Ok, so say you’re trying to sell a print(picture 1), but 4% of your customers don’t want it because it’s heavy in red and green. To them, it all looks the color of nasty yellow sewer water because they are color blind(picture 2). You can make a version of that print that appeals to colorblind people pretty easily by using photoshop’s colorblindness tools!
All you have to do to see your image as someone with colorblindness would is go into the view menu and select proof setup> colorblindness and then you can select between duetronopia and protanopia. Unfortunately, tritanopia is currently unsupported. Once you see the colorblind version you can adjust it to better portray your art to colorblind users. For instance, after scrolling through the options in hue and saturation, I came to the conclusion that blue with yellow highlights and an increase in contrast (picture 4) best portrayed the feel of my work within the protanope-visible color range.These adjustments took under 5 minutes.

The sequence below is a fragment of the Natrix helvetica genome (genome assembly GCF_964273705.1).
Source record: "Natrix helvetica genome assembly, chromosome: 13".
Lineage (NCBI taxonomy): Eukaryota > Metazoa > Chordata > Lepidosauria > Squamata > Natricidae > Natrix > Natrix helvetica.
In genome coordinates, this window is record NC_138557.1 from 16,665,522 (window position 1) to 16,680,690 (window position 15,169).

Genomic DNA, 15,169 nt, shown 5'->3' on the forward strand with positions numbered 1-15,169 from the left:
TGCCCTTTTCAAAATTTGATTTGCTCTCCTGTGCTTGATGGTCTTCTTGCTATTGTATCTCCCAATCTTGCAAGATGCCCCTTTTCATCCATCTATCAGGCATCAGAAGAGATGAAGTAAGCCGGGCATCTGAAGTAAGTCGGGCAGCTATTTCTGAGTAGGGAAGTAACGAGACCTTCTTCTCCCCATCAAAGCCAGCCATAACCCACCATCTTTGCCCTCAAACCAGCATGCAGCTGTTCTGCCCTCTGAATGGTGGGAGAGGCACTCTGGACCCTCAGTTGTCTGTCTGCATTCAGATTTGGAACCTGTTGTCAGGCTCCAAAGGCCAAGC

If I simply saved it, because it’s a proof and not a proper filter, it would end up looking like the fourth image, which is displaying just the adjustments and not the filter they are meant to be seen through. I don’t really like that version and I don’t want anyone seeing it, so what I have to do to save a JPG of image three is save the color shifted version as a pdf with the proof embedded, then open it up in acrobat and save it as a jpg from there.
It’s a little roundabout, but as far as I know there isn’t a better way to save color blind versions of work while retaining the control over the size of the work that photoshop provides. If you have a better way please let me know!